The United Steelworkers Union is taking aim at some coastal mayors and councils, as the forestry workers strike approaches six-and-a-half months.
In a release, USW Local 1-1937 says the mayors and councils have “wittingly or unwittingly… assisted a select number of logging contractors who continue to beat the WFP drum in an effort to undermine a workers’ right to strike and withdraw their services.”
“These elected individuals need to realize the serious and negative impact that WFP’s contracting out concessions, Drug and Alcohol Policy and unsafe Alternate Shifts, have on the safety, security and dignity of workers and their families,” the union said.
“Before we have another fatality in this industry, government, community leaders and the general public need to understand that, our members strike is not about money; it’s about safety; it’s about job security; it’s about quality of life; it’s about family and it’s about the future.”
Port McNeill mayor Gaby Wickstrom is advocating for both sides to get back to the bargaining table.
She said the strike is devastating coastal communities.
Wickstrom posted a video on social media, firing back at the union’s criticisms.
She said that she agrees with the union that families deserve better from their community leaders “of which you are one of them: you being the USW and WFP.”
“The fact that this strike has gone on (for) seven months and you are unable to come to a resolution is absolutely unacceptable,” Wickstrom added.
She said took issue with the union’s allegations of community leaders taking sides.
“We are not beating anybody’s drum,” she said. “We are autonomous, we stand alone, we are speaking out for community members who are caught in this lengthy dispute at the moment so no one is beating anybody’s drum.”
Wickstrom also agrees with the company about the importance of such things as quality of life and the future.
“We are thinking about quality of life and there are people who are not having it; we are thinking about the quality of life after the strike is over. There are people that are suffering, there are businesses that are suffering,” she said.
“It’s about family; families are hurting and they are not able to meet the needs for their family members. Children are suffering in this entire situation.”
Wickstrom said there will be a large number of union members who are retiring, while younger workers are being driven out of their communities.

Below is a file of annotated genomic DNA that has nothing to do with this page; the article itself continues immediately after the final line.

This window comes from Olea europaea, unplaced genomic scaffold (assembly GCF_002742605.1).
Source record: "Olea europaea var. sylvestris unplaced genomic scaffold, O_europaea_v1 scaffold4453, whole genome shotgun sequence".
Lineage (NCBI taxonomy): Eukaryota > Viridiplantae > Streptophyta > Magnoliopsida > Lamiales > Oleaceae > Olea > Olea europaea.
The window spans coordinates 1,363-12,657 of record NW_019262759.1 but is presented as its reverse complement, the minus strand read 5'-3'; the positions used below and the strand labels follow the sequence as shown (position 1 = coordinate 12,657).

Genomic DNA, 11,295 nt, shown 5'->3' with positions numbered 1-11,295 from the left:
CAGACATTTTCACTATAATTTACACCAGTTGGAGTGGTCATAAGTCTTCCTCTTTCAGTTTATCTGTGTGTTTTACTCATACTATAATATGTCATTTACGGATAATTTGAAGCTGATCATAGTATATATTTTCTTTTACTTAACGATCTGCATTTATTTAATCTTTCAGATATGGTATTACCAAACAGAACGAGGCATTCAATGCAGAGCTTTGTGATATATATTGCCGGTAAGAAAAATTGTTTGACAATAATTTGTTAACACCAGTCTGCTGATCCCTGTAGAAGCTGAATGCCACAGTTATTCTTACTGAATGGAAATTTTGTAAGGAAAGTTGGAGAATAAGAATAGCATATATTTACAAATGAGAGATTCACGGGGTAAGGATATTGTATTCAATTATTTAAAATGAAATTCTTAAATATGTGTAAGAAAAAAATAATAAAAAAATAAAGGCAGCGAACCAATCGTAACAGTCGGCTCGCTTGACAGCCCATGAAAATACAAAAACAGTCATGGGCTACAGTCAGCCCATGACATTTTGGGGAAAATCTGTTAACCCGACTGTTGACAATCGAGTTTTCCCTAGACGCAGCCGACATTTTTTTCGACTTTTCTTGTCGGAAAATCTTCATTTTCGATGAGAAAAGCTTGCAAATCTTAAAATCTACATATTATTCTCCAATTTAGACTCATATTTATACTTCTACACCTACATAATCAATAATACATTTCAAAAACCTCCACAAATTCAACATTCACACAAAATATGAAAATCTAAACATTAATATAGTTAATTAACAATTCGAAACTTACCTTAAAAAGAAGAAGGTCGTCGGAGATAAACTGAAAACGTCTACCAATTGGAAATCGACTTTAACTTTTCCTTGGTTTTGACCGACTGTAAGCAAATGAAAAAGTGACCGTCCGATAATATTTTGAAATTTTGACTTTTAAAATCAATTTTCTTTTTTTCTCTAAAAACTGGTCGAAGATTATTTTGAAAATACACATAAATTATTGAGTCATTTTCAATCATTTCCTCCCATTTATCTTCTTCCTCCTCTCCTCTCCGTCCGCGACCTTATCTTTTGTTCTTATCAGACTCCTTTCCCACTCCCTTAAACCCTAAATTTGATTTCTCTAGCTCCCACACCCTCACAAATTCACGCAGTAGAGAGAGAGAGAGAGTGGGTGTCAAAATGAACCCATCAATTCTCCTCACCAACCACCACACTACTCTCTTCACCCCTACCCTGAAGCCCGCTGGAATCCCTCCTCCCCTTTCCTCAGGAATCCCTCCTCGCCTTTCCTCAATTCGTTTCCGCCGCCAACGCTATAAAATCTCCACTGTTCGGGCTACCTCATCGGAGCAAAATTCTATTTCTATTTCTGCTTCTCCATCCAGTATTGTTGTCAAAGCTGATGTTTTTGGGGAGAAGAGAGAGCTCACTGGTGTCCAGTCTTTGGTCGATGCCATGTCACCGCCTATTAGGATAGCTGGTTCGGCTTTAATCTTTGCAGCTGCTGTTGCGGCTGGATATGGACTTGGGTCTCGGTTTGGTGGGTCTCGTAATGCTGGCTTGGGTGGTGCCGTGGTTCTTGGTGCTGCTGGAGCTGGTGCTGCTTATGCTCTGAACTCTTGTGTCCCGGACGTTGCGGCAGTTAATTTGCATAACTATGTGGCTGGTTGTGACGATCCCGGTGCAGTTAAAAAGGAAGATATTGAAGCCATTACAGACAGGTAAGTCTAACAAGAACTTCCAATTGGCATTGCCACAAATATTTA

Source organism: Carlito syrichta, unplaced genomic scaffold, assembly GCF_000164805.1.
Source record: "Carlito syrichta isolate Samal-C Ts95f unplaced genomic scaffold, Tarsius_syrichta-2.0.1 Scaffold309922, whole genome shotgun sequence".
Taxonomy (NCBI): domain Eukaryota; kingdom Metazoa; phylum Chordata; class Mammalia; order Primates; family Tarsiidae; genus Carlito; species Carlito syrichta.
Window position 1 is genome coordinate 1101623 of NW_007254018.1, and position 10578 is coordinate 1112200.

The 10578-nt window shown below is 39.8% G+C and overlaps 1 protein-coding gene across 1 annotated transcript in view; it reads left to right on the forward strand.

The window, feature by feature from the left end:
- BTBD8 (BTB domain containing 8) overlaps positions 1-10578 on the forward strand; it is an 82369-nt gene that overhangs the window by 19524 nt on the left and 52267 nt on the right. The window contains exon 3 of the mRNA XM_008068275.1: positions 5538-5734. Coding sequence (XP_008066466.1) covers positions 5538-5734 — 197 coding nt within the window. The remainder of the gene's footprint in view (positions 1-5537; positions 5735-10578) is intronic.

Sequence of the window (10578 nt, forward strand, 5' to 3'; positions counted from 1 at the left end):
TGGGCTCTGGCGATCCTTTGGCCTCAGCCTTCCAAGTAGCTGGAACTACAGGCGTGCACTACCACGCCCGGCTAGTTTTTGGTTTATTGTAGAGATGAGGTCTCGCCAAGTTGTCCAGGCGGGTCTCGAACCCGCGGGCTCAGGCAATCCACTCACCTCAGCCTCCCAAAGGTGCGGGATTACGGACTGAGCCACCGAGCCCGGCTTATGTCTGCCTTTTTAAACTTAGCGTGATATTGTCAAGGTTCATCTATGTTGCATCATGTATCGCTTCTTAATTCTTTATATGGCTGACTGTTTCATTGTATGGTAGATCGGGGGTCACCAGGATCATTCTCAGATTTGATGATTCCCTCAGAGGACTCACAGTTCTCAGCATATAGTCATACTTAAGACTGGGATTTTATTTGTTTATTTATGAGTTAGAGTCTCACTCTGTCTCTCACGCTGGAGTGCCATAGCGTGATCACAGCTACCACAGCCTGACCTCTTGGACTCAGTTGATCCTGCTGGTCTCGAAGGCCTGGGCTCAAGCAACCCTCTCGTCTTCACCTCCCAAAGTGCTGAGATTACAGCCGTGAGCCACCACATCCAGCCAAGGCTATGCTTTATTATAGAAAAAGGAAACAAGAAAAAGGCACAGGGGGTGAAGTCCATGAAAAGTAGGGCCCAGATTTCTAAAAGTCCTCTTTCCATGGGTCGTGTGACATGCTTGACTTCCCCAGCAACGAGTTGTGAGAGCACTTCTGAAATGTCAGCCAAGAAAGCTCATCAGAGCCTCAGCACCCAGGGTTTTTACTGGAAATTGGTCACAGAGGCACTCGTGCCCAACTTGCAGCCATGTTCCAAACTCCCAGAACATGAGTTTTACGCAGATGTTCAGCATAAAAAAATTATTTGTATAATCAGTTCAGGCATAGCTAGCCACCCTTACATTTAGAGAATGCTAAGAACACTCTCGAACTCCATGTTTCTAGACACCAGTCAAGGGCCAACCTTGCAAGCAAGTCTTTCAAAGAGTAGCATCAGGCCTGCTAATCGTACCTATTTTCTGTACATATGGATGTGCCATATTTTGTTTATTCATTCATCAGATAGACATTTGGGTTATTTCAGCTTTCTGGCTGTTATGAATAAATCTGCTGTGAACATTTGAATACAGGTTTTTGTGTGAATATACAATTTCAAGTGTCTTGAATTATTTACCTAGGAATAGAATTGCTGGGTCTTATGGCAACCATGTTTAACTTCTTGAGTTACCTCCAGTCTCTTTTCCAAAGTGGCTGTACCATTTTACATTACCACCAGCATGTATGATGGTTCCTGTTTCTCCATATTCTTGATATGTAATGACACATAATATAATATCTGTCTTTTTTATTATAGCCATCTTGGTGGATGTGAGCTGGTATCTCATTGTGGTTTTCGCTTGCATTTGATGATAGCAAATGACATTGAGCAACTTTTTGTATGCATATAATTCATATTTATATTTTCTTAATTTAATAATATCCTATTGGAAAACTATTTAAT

“These people with trades, machine operators, they’re gone, their houses are for sale, and they likely won’t be returning, so where are we going to be? What is our future going to look like if we continue with the strike that we’ve heard is possibly going to go eight, nine, 10 months a year?”
Wickstrom said her goal, “plain and simple” is to get both sides back to the bargaining table.
She added that there are other people hurting, who “make a fraction of what union people make, that don’t have savings, that haven’t been working for 30, 40 years at one job, that don’t have pensions.”
“Those are the people that are hurting; those are the people that have been laid off; those are the people that are struggling and whose EI is pitiful, compared to what other people are getting for strike pay.”
Wickstrom also stressed that nobody is asking for binding arbitration.
“What we’re asking you to do, is get to the table,” Wickstrom said. “I’m reading your letter and I see it’s Western, Western, Western. After seven months, there are two sides, and you have to acknowledge your part in this, as well. Western Forest Products, get back to the table and bargain; USW, get back to the table and bargain.”
She said both sides are dug in, and “we are all caught in the middle.”
Meanwhile, the union said someone losing their life is “not worth continuing in the direction WFP is heading.”
“The Local Union would like to acknowledge the stance community leaders like the Mayor and Council in Port Alberni have taken which acknowledge the rights of workers to bargain their collective agreement without interference and refused to sign onto other community leaders’ letter which supports WFP and attacks workers’ rights,” USW said in the release.
“While the USW continues to work towards a Collective Agreement by revising its proposals and asking for bargaining to resume, WFP has dug in its heels in the hope that by waiting long enough (and if some communities make enough noise) the government may act while they have their unacceptable Union busting contracting out concession on the table.”
The union said that it’s “clear” that WFP doesn’t want to bargain, but instead wants “some of their contractors and some community leaders to continue acting as WFP’s proxy, in pushing for government intervention against the workers’ interests.”